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Brain injury blog by survivor

Brain injury blog by survivor



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Brain injury blog by survivor

Brain injury blog by survivor



Order of events becomes disorientated thanks to brain injury

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People accept that thanks to my brain injury, my memory can be like a sock with a hole. – Most of the foot is happy enough, but if you focus on the toe who is forced into a strip act, that’s a different story. The bit that seems to be harder to accept, is that I can’t always be sure of the order of events.

I would be a terrible police witness.

The more you question me to try to get me to pinpoint the details, the worse I get. Even when it’s a subject I brought up I can quickly realise I am more sketchy than I thought. For example, I might have done something, like found a website that’s really useful and be recommending it to someone. Should they ask how I found it in the first place, I might be confused. A third person may try to remind me they told me about it. Whilst I might remember we briefly spoke about it, I’m not sure if that was before or after I came across it.

It’s not that I don’t want to give credit where it’s due, I just can’t be sure that it happened in that order. So in this instance I would accept they are right and move on. After all that’s a stupid thing to argue about anyway. But what if it was something more important?

If I start to worry I’ve done something wrong, I can picture the events but start to panic about which came first. In my local area there are lots of serious pot holes on the roads. Recently, when driving in the dark my partner James drove over one that was so vicious it bent his alloy wheel. I think the same one got me, but just threw my tracking out. I mentioned this to James’ Dad. He asked why one of us hadn’t warned the other about the offending pot hole.  Sensible question, but then my brain froze.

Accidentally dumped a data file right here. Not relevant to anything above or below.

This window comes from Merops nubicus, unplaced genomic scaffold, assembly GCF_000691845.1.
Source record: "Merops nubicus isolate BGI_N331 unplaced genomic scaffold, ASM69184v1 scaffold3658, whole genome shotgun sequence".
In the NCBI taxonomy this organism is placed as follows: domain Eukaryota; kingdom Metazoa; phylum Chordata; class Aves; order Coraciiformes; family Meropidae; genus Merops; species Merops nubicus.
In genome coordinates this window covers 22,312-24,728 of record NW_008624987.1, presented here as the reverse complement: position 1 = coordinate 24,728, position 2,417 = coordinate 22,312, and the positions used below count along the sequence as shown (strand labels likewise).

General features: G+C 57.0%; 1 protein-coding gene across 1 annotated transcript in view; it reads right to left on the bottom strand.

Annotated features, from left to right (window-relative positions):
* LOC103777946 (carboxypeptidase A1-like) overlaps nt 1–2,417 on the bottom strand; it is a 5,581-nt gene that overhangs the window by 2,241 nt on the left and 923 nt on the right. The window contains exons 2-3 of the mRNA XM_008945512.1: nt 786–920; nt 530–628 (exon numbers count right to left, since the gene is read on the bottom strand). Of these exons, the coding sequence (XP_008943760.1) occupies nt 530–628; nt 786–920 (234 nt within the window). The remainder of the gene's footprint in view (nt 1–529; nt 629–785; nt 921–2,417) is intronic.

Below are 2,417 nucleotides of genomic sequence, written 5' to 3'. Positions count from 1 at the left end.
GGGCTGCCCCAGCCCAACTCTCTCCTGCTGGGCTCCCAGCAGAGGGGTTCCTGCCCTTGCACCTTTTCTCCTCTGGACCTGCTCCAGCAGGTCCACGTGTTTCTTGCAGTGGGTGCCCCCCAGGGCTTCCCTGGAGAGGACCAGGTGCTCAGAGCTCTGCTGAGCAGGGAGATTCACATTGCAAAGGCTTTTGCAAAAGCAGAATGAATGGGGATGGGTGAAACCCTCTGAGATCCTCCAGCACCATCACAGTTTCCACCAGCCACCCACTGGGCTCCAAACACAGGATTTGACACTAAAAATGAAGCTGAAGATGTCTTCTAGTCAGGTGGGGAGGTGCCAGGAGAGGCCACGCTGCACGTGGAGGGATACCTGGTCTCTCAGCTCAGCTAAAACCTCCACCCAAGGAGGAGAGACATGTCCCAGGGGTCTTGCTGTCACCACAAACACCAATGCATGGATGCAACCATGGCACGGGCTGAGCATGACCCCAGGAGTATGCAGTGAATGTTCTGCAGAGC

“Oh no, could I have prevented the damage to his car…..?”

I couldn’t even remember when James and I had talked about it and decided we could have been victims of the same gaping hole. Who had brought the subject up? I knew I would have been about to commence the long 3 hour + journey to see my Dad. But was that before or after James’ damage? I didn’t care if James had done it first and not warned me. I was concerned I had caused him inconvenience and money.

James and his Mum swiftly changed the subject to something less contentious. I was clearly floundering and my distress was obvious. Later as James and I discussed it, we realised it might have been the same day. He leaves before 6 am for work, and that day I left at 7.45 am. We didn’t get the chance to speak until the evening. That’s when he said how he pulled over because his car was making a terrible noise that morning. He thought it was a slow puncture to begin with. Anyway, it was neither parties fault. The first opportunity we had to warn one another was too late.

I imagine my behaviour looks like that of a guilty party.

My active imagination starts to misread the situation.

Judge Judy always says “If you tell the truth you don’t have to have a good memory.” So when I’m saying I don’t know, does that make me look like I’m hiding something?